[0065] FIG. 8 is an illustration of an example process for determining whether a threshold condition for determining an oscillator error has occurred according to the techniques disclosed herein. The process illustrated in FIG. 8 can be used to implement, at least in part, stage 505 of the process illustrated in FIG. 5. The process illustrated in FIG. 8 can be implemented by the oscillator error determining unit 190 of the wireless computing device 100 or the computing device 200.

[0066] An age estimate for the crystal oscillator can be determined (stage 805). The oscillator error determining unit 190 can be configured to access manufacturing date information stored in a memory of the wireless computing device 100. In some devices, the manufacturing date may be estimated from a serial number or model number of the wireless device if manufacturing date information is not otherwise available. The oscillator error determining unit 190 can be configured to perform a lookup of the serial number or model number at a time when the wireless computing device 100 has network access and to store the estimated manufacturing data information in a persistent memory of the wireless computing device 100. The manufacturing date information can be used to estimate an age of the oscillator 180 of the wireless computing device 100.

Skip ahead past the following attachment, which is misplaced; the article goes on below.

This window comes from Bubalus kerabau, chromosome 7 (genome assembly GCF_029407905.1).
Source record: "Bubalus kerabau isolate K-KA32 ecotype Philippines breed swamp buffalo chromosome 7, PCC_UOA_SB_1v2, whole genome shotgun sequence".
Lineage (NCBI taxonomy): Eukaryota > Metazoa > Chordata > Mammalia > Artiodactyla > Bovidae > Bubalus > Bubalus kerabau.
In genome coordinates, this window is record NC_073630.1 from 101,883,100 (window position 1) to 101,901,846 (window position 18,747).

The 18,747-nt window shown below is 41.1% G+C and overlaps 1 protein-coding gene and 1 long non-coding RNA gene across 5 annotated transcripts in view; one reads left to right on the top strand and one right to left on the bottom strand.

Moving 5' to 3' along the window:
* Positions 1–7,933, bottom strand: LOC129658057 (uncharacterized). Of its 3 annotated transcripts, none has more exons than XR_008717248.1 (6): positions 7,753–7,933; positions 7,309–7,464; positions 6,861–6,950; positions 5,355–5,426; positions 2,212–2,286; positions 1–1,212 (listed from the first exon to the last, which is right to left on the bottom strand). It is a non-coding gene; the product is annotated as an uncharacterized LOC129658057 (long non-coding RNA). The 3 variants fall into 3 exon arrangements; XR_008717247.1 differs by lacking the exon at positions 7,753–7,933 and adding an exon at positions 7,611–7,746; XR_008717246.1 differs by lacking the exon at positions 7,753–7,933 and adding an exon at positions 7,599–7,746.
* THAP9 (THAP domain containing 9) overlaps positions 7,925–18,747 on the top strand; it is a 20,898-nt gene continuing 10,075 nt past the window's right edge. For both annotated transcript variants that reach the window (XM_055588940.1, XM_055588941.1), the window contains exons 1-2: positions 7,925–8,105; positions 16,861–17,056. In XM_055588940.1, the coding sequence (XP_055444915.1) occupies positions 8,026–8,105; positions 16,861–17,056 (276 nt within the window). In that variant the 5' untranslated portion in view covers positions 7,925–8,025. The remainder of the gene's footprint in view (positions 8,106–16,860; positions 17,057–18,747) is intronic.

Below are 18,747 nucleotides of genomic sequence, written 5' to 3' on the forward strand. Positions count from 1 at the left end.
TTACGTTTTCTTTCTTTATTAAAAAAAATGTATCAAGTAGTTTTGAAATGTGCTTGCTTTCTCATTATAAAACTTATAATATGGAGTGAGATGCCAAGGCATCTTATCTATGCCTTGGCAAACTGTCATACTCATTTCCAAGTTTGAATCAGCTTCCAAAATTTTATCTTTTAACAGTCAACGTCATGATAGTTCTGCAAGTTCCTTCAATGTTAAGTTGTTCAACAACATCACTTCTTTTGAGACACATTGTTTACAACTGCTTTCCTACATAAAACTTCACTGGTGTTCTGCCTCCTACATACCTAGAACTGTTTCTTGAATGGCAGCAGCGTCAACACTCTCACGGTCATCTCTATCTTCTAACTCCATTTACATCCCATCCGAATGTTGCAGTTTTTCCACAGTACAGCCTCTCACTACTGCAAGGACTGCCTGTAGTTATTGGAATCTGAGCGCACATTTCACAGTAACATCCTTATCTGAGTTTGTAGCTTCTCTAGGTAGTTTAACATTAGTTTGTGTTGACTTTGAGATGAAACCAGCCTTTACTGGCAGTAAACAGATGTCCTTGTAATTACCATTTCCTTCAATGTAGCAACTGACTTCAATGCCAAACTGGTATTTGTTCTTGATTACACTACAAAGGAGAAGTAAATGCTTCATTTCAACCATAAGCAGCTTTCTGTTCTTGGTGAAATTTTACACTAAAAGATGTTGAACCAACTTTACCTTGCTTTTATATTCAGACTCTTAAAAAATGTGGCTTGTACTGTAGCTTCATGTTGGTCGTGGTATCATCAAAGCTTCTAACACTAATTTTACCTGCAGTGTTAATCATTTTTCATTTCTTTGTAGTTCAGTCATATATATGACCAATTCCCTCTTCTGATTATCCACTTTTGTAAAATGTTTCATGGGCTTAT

[0067] A determination whether the age estimate exceeds a predetermined aging threshold can be made (stage 810). The oscillator error determining unit 190 can compare the age estimate to a predetermined aging threshold to determine whether the estimate age of the oscillator exceeds the predetermined threshold. The predetermined threshold can be determined based on information on the impact of aging on the crystal of an oscillator such as the oscillator 180. Various factors, including the cut of the crystal, can impact the aging characteristics of the crystal. The oscillator error determining unit 190 can be configured to access a lookup table that includes information such as the cut of the crystal and the age of the crystal to determine when the crystal may have aged enough to impact the accuracy of the oscillator 180 such that the wireless computing device 100 may no longer be able latch onto a network at a predetermined frequency. The predetermined threshold can also be programmed into a memory of the wireless computing device 100 by a manufacturer of the device, and the oscillator error determining unit 190 can be configured to access the

predetermined threshold from the memory of the device.